Airtel and Vodafone India say they were told to shut down mobile and internet coverage in parts of capital in a bid to quell protests
Mobile phone services have been blocked in parts of Delhi as protesters defy a ban on demonstrations against a new citizenship law.
India’s two largest mobile phone networks, Airtel and Vodafone India, say they have compiled with a request by the Indian government to shut down services in parts of the capital.
It comes as police detained more than 100 protesters in several cities across India as they continue to demonstrate against a new law that would grant citizenship to refugees unless they are Muslim.
It has sparked anger at what many see as the government's push to bring India closer to a Hindu state.
Historian Ramchandra Guha, a biographer of India's independence leader Mohandas Gandhi, was among those detained in Bangalore, the capital of southern Karanataka state.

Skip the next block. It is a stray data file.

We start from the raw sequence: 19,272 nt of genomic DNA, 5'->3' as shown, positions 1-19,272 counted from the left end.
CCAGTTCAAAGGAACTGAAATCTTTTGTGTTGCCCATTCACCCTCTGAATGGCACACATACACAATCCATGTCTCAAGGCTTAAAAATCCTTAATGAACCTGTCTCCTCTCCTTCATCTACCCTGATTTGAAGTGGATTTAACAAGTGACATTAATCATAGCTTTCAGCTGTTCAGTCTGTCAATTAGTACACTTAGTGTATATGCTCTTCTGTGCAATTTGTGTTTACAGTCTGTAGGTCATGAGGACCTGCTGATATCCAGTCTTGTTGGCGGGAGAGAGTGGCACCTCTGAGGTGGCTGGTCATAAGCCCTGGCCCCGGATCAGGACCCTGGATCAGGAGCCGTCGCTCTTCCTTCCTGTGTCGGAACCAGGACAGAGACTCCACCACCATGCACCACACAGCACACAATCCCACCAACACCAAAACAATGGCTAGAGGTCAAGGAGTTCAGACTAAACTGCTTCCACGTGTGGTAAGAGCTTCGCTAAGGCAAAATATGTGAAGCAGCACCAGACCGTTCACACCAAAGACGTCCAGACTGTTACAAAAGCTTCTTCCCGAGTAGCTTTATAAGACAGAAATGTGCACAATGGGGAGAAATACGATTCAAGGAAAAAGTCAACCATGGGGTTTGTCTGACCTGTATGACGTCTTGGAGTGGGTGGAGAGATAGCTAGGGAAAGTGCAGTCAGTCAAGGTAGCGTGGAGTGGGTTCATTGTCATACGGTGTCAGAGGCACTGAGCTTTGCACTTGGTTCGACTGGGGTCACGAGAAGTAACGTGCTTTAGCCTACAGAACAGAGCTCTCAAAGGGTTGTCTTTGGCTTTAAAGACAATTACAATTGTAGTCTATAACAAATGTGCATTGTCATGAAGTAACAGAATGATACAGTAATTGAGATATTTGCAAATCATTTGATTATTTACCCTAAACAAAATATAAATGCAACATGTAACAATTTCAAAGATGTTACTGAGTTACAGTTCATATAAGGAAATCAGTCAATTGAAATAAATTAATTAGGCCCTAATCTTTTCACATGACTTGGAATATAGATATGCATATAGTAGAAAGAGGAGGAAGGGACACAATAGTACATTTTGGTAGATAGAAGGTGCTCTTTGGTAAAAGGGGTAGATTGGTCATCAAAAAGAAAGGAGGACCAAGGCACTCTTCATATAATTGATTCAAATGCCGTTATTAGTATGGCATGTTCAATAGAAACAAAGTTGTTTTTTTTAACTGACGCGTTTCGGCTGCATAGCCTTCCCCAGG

In Delhi, Yogendra Yadav, the chief of the Swaraj India party, was among those detained as protesters said they would go ahead with a demonstration at New Delhi's iconic Red Fort and surrounding historic district.
The new citizenship law applies to Hindus, Christians and other religious minorities who are in India illegally but can demonstrate religious persecution in Muslim-majority Bangladesh, Pakistan and Afghanistan. It does not apply to Muslims.
Critics say it's the latest effort by Prime Minister Narendra Modi's Hindu nationalist-led government to marginalize India's 200 million Muslims, and a violation of the country's secular constitution.
This is not the first time the Indian government has attempted to restrict access to mobile networks and the internet to quell protests.
The Indian controlled portion of Kashmir, which is disputed with Pakistan, has been without internet for more than 130 days after protests following a government decision to strip it of its semi-autonomous state.